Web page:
The Russian Federation has continued to send new troops to the border with Ukraine. As of 30 December 2021, 52 battalion tactical groups have been deployed in close proximity to Ukrainian territory. The total number of forces along the border, and in the occupied Donbas and Crimea reached 126,000 troops, which includes 105,000 troops being present on the ground and 21,000 as naval and air components. Russia has also developed capabilities to deploy more units in a short period of time, from one to two weeks.
In 2021, Russia conducted 2,500 military drills near the border with Ukraine, strengthening the readiness of its forces to be involved in new military operations on Ukrainian soil. These include the use of troops, artillery, anti-tank weapons, reconnaissance and engineering units.
The ceasefire in Donbas remains fragile. The agreement reached within the Trilateral Contact Group on 22 December 2021 to cease hostilities for the winter holidays has been partially observed. From 1 January to 30 December 2021, Russian forces launched 2,457 attacks against Ukrainian positions, leaving 66 Ukrainian soldiers dead and 273 wounded. 30 servicemen of the Ukrainian Armed Forces were killed by snipers, 14 were wounded.
Russia maintains 30 landing ships and boats as part of its Black Sea Fleet to increase the strike and landing capabilities. The Russian forces control the Kerch Strait, disrupt international navigation in the Black Sea, and impede passage of ships to the Sea of Azov. Russia also provokes NATO air and naval units in the Black Sea.
Russia is also trying to undermine the energy security of Ukraine, including through decreasing gas transit, blocking export of coal and forcing Belarus to ban electricity supplies.
Against the backdrop of the military build up and efforts to destabilize the situation in Ukraine from within, the Russian Federation has demanded the so-called ‘security guarantees’ from the US and NATO. In reality, this demand has been designed to weaken Ukraine’s capabilities to defend itself and prevent it from becoming a member of NATO.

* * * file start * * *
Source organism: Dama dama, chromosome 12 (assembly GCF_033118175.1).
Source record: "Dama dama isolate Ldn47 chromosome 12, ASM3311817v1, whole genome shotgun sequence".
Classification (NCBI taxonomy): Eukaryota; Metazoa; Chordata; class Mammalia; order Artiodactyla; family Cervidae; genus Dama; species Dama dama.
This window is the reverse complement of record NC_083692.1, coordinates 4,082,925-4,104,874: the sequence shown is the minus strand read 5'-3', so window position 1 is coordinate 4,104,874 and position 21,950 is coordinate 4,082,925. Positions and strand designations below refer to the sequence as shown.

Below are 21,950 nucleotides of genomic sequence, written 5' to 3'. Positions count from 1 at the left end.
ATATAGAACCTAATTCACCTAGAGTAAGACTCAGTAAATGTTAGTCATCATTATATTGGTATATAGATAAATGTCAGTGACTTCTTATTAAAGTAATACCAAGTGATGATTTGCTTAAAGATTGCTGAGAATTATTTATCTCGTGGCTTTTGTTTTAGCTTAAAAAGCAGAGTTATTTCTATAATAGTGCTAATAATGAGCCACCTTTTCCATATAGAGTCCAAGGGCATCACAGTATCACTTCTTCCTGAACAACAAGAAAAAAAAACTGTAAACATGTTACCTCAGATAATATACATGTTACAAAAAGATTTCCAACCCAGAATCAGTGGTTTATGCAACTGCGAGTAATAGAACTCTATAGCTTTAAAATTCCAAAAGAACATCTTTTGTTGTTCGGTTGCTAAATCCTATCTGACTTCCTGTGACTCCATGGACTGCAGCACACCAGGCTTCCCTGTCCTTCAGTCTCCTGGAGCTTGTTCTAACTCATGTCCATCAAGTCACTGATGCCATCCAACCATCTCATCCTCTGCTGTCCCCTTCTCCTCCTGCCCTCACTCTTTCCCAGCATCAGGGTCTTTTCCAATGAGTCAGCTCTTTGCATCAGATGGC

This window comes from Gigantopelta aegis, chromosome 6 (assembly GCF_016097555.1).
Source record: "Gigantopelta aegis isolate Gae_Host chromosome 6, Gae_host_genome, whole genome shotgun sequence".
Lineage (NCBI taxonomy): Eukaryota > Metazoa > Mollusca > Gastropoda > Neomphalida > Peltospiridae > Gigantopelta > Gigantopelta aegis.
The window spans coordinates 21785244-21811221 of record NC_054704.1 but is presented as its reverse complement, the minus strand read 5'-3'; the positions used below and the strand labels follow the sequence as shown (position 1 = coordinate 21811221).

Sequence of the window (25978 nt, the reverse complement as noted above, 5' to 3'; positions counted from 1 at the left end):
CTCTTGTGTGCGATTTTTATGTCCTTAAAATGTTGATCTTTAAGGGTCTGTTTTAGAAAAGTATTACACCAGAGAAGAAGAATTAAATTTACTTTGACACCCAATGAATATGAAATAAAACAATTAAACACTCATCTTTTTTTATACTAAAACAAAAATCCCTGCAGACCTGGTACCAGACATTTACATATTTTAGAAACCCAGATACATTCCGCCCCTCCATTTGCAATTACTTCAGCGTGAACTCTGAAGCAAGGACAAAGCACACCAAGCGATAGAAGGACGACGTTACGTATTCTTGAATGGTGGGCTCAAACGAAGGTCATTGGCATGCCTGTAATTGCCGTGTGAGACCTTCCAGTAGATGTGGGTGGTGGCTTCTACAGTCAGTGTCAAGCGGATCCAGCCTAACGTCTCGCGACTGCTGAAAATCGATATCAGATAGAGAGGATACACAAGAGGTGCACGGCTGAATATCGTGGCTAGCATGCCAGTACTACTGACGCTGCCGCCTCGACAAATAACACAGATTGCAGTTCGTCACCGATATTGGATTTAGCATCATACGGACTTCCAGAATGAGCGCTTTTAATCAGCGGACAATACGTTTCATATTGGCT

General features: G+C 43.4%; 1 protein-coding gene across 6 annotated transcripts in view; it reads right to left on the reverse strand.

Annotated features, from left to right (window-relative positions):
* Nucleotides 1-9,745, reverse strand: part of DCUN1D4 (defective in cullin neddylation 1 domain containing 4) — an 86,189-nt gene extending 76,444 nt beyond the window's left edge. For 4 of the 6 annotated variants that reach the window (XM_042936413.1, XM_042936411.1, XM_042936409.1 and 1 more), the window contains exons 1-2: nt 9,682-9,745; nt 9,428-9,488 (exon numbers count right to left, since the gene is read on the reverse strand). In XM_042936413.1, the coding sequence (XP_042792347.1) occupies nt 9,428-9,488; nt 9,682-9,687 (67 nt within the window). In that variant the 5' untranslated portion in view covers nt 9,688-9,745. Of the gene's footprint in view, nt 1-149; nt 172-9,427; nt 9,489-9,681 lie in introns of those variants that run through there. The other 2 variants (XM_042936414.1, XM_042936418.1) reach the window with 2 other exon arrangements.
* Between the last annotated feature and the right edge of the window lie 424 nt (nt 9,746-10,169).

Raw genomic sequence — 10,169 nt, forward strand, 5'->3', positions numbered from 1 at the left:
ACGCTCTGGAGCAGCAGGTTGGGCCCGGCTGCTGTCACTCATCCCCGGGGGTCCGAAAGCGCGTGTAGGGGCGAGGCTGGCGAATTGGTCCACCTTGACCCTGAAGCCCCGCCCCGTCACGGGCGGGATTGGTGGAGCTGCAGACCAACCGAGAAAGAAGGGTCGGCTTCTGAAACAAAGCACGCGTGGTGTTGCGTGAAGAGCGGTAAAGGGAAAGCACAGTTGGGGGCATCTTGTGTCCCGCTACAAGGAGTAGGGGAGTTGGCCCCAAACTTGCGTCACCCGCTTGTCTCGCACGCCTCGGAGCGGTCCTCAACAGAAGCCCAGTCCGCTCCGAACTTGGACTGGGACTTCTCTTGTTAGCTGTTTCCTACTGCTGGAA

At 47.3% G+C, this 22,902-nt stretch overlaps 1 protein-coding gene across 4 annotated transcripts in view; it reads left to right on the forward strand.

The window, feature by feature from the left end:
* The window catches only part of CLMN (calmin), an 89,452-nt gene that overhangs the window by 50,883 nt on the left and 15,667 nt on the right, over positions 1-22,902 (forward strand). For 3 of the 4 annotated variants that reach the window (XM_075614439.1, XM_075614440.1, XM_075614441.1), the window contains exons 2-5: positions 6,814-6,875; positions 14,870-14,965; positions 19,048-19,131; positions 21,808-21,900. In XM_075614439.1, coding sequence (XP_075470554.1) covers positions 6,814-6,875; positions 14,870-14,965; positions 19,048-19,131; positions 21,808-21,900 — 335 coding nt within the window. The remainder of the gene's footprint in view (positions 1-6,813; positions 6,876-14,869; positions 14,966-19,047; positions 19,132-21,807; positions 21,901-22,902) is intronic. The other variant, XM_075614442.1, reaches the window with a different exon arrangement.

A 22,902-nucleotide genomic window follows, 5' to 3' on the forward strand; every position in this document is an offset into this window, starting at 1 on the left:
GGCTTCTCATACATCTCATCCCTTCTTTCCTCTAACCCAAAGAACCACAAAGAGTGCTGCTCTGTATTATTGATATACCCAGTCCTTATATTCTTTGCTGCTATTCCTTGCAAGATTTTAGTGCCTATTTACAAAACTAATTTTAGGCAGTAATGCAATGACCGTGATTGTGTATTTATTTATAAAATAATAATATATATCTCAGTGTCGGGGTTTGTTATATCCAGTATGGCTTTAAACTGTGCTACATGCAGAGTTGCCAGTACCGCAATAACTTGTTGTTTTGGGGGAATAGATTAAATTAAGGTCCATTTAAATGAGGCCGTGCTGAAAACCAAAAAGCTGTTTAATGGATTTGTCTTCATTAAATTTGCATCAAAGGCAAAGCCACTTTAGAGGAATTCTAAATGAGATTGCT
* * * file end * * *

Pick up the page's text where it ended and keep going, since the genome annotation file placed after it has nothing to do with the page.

We firmly believe that putting an end to the Russian aggression against Ukraine, as well as Georgia and Moldova, will be the best security guarantees in Europe. To achieve this goal, Russia must:
— immediately withdraw its forces from the border with Ukraine and from the occupied territories;
— deoccupy parts of the Luhansk and Donetsk regions, as well as the Crimean peninsula;
— withdraw its forces and mercenaries from the occupied parts of Georgia and Moldova;
— recognize the right of any nation to decide its future, including joining international blocs and alliances.
As part of coordination with our key allies and partners ahead of the security talks between Russia and the US set for 10 January in Geneva, and Russia and NATO meeting on 12 January in Brussels, on 29 December 2021 President of Ukraine Volodymyr Zelenskyy held a phone call with US Secretary of State Anthony Blinken. They agreed to continue consultations to reconcile positions and coordinate diplomatic efforts to achieve peace in Ukraine. The President of Ukraine was assured of full US support for Ukraine in countering Russian aggression.
Although we consider Russian demands that Ukraine will never become a member of NATO unacceptable and illegitimate, our country does not stand against a dialogue between Russia and the West as such. However, during any dialogue the core principle must be observed: no agreements must be made on Ukraine without Ukraine.